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The purpose of this chapter has been not to present all of the characteristics of the law of torts of to-day as distinguished from that of two centuries ago, still less to set forth the law as it now is.

No more has been attempted than to point out some of those instances in which marked changes have taken place; and some in which a change might have been expected but has not been made. The persistency of the old has in some cases been as striking as the adoption of the new.

Emphasis also has been laid upon such tendencies as seemed to indicate new lines of growth and development, and, above all, the aim has been to show that the law of torts has kept pace not only with other departments of the law, but with the vast social and industrial changes which the past two centuries have seen.

It is the glory of our legal system that this has been and always must be true.





THE consideration, in a single chapter, of so large a portion of the field of law as Equity, from the point of view of two centuries' growth, requires both condensation and treatment on broad lines. There is hardly room even for the statement of the leading principles of the different branches of equity jurisprudence and their place in the order of its development.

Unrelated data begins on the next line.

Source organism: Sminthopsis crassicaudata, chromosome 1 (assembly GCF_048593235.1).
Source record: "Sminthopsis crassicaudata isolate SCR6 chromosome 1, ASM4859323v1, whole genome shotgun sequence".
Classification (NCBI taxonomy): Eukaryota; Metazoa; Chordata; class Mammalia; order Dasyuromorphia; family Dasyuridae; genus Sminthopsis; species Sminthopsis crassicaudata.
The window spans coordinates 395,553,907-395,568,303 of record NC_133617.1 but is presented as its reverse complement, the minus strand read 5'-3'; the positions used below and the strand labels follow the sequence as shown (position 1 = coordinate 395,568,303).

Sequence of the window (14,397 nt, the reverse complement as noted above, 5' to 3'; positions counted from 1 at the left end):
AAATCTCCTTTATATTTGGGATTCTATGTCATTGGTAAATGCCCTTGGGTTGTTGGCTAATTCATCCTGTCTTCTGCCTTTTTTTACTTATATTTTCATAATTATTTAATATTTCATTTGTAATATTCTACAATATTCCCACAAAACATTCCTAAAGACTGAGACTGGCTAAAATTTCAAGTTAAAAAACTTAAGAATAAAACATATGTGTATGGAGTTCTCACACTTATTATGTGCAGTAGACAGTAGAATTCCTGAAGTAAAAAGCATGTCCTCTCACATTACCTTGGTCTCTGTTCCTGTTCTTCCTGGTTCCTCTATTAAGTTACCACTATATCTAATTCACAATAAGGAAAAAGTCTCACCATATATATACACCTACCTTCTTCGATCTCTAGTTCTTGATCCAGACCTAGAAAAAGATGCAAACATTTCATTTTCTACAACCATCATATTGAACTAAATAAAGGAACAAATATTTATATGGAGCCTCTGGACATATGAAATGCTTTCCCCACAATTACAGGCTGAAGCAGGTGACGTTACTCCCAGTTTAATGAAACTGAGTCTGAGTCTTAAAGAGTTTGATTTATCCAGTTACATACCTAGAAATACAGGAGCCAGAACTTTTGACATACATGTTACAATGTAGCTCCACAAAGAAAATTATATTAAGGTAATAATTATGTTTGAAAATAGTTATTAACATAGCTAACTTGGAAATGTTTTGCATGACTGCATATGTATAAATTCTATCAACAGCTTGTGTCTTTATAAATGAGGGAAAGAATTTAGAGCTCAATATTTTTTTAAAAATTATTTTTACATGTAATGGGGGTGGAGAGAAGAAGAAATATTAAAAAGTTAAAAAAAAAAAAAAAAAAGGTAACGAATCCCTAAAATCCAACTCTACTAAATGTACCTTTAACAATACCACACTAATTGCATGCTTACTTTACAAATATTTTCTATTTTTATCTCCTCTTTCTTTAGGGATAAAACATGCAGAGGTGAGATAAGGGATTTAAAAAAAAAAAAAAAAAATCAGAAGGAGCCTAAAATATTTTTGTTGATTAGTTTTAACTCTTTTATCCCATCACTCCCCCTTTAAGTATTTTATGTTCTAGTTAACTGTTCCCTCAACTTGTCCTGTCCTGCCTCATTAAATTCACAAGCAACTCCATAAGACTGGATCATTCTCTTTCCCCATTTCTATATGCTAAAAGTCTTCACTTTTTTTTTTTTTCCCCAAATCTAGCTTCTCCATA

The method, under the English system of law, of formulating the rule of law applicable to an actual state of facts placed before the court, and of stating the rule only so far as necessary for the proper determination of the particular case in question, makes every judicial decision an element of moment in the development of the system and body of the law. Every reported case, every text-book, and every digest is legal history, the record of the growth of law, arranged, indeed, not on historical lines, but on a system adapted to professional use and study. Such report, text-book, or digest is as actually history as the acts of the legislature, the doings of cabinets, or the conduct of military campaigns. They tell the story of a nation's life in matters of property and title, of personal and political rights, and of the unending struggle by successive change and modification to make the rules upon these subjects enforced by the State conform to the requirements of order and wellbeing in the State as understood in each stage of its history.


of history.

When, therefore, it is considered that Equity includes, perhaps, half the body of law relating to property, and that the great portion of this body of law, as it is enforced to-day, is the direct product of a period but little more than the life of our university, the necessity of the broadest kind of treatment will be conceded.